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 Wednesday, 29 January, 2003, 19:02 GMT
End of an era for Labour?
The BBC's Martin Asser


Is it too early to write the obituary of the centre-left Labour party as a driving force in Israeli politics?

In the elections of 27 January, Labour - the party of Ben Gurion, Golda Meir, Rabin and Peres - barely scraped together half the seats of its long-standing rival, the right-wing Likud.

In short, the election represents a catastrophe for the grouping considered Israel's "natural party of government" for so much of the state's 55-year history - its worst result ever.

Compare it with the 1992 election when Labour won more than one third of Knesset seats. Now it occupies less than one sixth of the chamber.

Lurch to the right

The question is, can Labour bounce back - or has it consigned itself to a long spell of opposition, like other former "natural parties of government" like the UK Tory party?

Graph showing new distribution of seats in Israeli Knesset
Much will depend on matters beyond Labour's control, not least the mood of the Israeli electorate.

That has lurched sharply to the right in the last 10 years, in particular since the collapse of the peace process with the Palestinians in 2000.

Likud leader Ariel Sharon - who until his premiership was seen as a hardline figure of right - finds himself at the centre of the Israeli spectrum.

Meanwhile, Labour leader Amram Mitzna's pledge to talk to the Palestinian leadership under Yasser Arafat - a taboo for many years among the Israeli right - now looks like an electoral suicide note.

Most Israelis don't want talks with a man they view - rightly or wrongly - as having so much of their compatriots' blood on his hands.

They want what Mr Sharon is providing - relentless military and social pressure on the Palestinian population - until militant attacks stop and Palestinians pick a leader more acceptable to Israel's current way of thinking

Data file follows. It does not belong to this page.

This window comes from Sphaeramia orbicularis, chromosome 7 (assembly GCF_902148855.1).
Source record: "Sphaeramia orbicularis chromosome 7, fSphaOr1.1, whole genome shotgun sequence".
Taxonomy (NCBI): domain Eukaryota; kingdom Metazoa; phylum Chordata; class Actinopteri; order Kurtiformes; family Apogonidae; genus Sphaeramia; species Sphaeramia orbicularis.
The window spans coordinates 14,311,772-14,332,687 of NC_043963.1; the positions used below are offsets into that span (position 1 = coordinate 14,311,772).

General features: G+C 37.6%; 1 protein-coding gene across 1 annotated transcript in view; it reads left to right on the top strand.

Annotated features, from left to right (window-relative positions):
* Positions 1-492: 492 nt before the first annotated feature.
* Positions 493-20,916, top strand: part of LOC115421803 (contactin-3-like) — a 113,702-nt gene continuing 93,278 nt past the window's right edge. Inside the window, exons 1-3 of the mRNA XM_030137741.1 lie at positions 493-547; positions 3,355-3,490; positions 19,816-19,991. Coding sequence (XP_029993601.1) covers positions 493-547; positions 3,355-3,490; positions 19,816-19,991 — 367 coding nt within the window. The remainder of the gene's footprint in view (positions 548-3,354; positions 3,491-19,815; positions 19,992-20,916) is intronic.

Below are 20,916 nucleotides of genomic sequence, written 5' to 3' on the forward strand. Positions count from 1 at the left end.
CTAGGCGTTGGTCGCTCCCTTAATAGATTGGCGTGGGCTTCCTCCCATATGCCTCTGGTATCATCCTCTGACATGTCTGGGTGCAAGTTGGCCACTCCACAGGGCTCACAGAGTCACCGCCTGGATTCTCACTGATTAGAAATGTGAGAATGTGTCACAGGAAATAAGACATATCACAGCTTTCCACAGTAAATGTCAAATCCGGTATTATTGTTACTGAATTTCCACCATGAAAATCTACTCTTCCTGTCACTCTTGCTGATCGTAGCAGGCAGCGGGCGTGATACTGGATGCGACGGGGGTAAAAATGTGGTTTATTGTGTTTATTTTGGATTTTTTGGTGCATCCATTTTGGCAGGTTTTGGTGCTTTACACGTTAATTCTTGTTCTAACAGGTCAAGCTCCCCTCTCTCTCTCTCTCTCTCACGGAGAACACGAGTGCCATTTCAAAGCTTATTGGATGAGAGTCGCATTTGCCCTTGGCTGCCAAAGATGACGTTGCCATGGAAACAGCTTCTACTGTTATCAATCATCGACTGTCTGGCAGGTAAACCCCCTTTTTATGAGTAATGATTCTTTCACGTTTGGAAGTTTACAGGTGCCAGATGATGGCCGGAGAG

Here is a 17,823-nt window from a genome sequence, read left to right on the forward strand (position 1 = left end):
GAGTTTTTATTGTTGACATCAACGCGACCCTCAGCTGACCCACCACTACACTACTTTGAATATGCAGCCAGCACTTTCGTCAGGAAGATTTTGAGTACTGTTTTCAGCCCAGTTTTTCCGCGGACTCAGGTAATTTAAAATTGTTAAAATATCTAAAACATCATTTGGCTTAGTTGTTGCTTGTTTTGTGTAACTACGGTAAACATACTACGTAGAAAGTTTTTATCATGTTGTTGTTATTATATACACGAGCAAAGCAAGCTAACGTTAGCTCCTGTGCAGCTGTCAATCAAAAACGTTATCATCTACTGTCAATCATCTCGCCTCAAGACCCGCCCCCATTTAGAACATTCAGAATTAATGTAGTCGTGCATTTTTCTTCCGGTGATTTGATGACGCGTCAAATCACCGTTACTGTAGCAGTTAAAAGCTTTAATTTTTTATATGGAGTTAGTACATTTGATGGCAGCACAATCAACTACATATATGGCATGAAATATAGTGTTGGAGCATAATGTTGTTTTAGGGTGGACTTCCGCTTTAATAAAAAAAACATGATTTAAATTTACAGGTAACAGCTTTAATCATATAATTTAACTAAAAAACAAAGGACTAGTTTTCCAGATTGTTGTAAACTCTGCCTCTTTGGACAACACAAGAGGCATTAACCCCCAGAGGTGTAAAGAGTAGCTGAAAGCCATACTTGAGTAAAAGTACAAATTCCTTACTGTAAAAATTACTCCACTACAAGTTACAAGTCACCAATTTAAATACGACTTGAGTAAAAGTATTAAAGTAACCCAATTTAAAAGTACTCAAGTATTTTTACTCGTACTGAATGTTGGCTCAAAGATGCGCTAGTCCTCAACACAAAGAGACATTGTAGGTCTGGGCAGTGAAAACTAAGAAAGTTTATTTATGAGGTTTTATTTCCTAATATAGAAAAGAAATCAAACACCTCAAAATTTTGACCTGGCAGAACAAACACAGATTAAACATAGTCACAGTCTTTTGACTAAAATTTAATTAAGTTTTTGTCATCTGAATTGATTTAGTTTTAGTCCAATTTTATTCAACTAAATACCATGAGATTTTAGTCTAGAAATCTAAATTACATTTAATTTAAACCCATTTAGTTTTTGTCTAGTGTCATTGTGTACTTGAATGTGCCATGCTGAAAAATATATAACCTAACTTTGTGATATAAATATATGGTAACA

Territorial compromise

But if the failure of the 2000 Camp David talks and the outbreak of the Palestinian intifada soon afterwards have left Labour looking out of touch with the Israeli electorate, there is one thing that Mr Mitzna and his party are counting on.

Amram Mitzna
Mr Mitzna's vision matches that of the public
Most Israelis do not share Ariel Sharon's historical attachment to Israeli settlement in the West Bank and Gaza.

Their vision of a future peace deal maps neatly onto Labour's - emptying most of the settlements and living side by side with a Palestinian state.

Mr Sharon has only spoken of "painful concessions" that he is prepared to make, but there has been little sign anything like that since he came to power.

So Labour's time may come again, if the bloodshed stops and the wounds begin to heal.

But no one sees that as a likely prospect in the near future.

  WATCH/LISTEN
  ON THIS STORY
  The BBC's Orla Guerin
"Not just a victory, a landslide win"
  Amram Mitzna, Labour leader
"We offer a way for hope.. the electorate have chosen a different way"

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29 Jan 03 | Middle East
28 Jan 03 | Middle East
28 Jan 03 | Middle East
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